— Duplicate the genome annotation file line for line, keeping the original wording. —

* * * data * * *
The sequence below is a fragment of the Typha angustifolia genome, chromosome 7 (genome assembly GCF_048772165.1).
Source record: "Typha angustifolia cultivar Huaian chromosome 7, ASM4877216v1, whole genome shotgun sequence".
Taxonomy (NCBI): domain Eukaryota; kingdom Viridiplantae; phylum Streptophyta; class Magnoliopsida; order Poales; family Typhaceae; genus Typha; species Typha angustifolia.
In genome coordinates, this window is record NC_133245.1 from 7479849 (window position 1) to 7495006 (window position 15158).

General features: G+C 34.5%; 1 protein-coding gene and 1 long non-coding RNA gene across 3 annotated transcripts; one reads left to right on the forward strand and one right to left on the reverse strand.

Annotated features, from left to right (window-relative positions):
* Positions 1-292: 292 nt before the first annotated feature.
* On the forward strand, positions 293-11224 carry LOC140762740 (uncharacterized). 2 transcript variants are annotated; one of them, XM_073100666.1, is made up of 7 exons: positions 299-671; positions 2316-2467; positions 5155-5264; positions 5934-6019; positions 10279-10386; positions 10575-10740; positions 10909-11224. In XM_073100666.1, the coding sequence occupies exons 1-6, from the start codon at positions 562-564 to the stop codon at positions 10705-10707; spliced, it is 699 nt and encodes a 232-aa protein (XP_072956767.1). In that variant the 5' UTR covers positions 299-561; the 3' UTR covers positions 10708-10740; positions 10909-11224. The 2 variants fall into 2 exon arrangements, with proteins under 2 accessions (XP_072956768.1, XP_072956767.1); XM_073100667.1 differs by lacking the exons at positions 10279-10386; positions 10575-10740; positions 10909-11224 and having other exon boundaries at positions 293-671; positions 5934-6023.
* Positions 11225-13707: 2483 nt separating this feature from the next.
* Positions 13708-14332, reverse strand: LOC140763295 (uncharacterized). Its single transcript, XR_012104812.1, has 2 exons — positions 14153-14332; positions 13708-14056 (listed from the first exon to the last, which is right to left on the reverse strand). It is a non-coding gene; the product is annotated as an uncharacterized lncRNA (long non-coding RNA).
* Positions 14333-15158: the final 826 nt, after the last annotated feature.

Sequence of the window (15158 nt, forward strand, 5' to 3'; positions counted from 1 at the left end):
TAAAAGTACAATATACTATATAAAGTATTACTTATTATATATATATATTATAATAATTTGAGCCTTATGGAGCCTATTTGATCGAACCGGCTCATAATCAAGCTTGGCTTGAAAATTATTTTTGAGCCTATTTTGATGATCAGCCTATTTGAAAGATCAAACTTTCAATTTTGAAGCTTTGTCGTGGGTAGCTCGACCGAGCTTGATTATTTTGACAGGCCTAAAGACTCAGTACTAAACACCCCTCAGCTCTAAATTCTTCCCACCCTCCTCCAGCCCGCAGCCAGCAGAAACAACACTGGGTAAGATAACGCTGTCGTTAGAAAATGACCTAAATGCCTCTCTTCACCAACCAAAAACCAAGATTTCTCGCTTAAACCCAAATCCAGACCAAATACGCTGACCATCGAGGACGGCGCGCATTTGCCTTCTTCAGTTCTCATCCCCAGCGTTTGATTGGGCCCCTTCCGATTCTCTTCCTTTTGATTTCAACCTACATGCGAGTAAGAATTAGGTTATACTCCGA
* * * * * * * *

The sequence below is a fragment of the Typha angustifolia genome, chromosome 7 (genome assembly GCF_048772165.1).
Source record: "Typha angustifolia cultivar Huaian chromosome 7, ASM4877216v1, whole genome shotgun sequence".
Taxonomy (NCBI): domain Eukaryota; kingdom Viridiplantae; phylum Streptophyta; class Magnoliopsida; order Poales; family Typhaceae; genus Typha; species Typha angustifolia.
In genome coordinates, this window is record NC_133245.1 from 7479849 (window position 1) to 7495006 (window position 15158).

General features: G+C 34.5%; 1 protein-coding gene and 1 long non-coding RNA gene across 3 annotated transcripts; one reads left to right on the forward strand and one right to left on the reverse strand.

Annotated features, from left to right (window-relative positions):
* Positions 1-292: 292 nt before the first annotated feature.
* On the forward strand, positions 293-11224 carry LOC140762740 (uncharacterized). 2 transcript variants are annotated; one of them, XM_073100666.1, is made up of 7 exons: positions 299-671; positions 2316-2467; positions 5155-5264; positions 5934-6019; positions 10279-10386; positions 10575-10740; positions 10909-11224. In XM_073100666.1, the coding sequence occupies exons 1-6, from the start codon at positions 562-564 to the stop codon at positions 10705-10707; spliced, it is 699 nt and encodes a 232-aa protein (XP_072956767.1). In that variant the 5' UTR covers positions 299-561; the 3' UTR covers positions 10708-10740; positions 10909-11224. The 2 variants fall into 2 exon arrangements, with proteins under 2 accessions (XP_072956768.1, XP_072956767.1); XM_073100667.1 differs by lacking the exons at positions 10279-10386; positions 10575-10740; positions 10909-11224 and having other exon boundaries at positions 293-671; positions 5934-6023.
* Positions 11225-13707: 2483 nt separating this feature from the next.
* Positions 13708-14332, reverse strand: LOC140763295 (uncharacterized). Its single transcript, XR_012104812.1, has 2 exons — positions 14153-14332; positions 13708-14056 (listed from the first exon to the last, which is right to left on the reverse strand). It is a non-coding gene; the product is annotated as an uncharacterized lncRNA (long non-coding RNA).
* Positions 14333-15158: the final 826 nt, after the last annotated feature.

Sequence of the window (15158 nt, forward strand, 5' to 3'; positions counted from 1 at the left end):
TAAAAGTACAATATACTATATAAAGTATTACTTATTATATATATATATTATAATAATTTGAGCCTTATGGAGCCTATTTGATCGAACCGGCTCATAATCAAGCTTGGCTTGAAAATTATTTTTGAGCCTATTTTGATGATCAGCCTATTTGAAAGATCAAACTTTCAATTTTGAAGCTTTGTCGTGGGTAGCTCGACCGAGCTTGATTATTTTGACAGGCCTAAAGACTCAGTACTAAACACCCCTCAGCTCTAAATTCTTCCCACCCTCCTCCAGCCCGCAGCCAGCAGAAACAACACTGGGTAAGATAACGCTGTCGTTAGAAAATGACCTAAATGCCTCTCTTCACCAACCAAAAACCAAGATTTCTCGCTTAAACCCAAATCCAGACCAAATACGCTGACCATCGAGGACGGCGCGCATTTGCCTTCTTCAGTTCTCATCCCCAGCGTTTGATTGGGCCCCTTCCGATTCTCTTCCTTTTGATTTCAACCTACATGCGAGTAAGAATTAGGTTATACTCCGA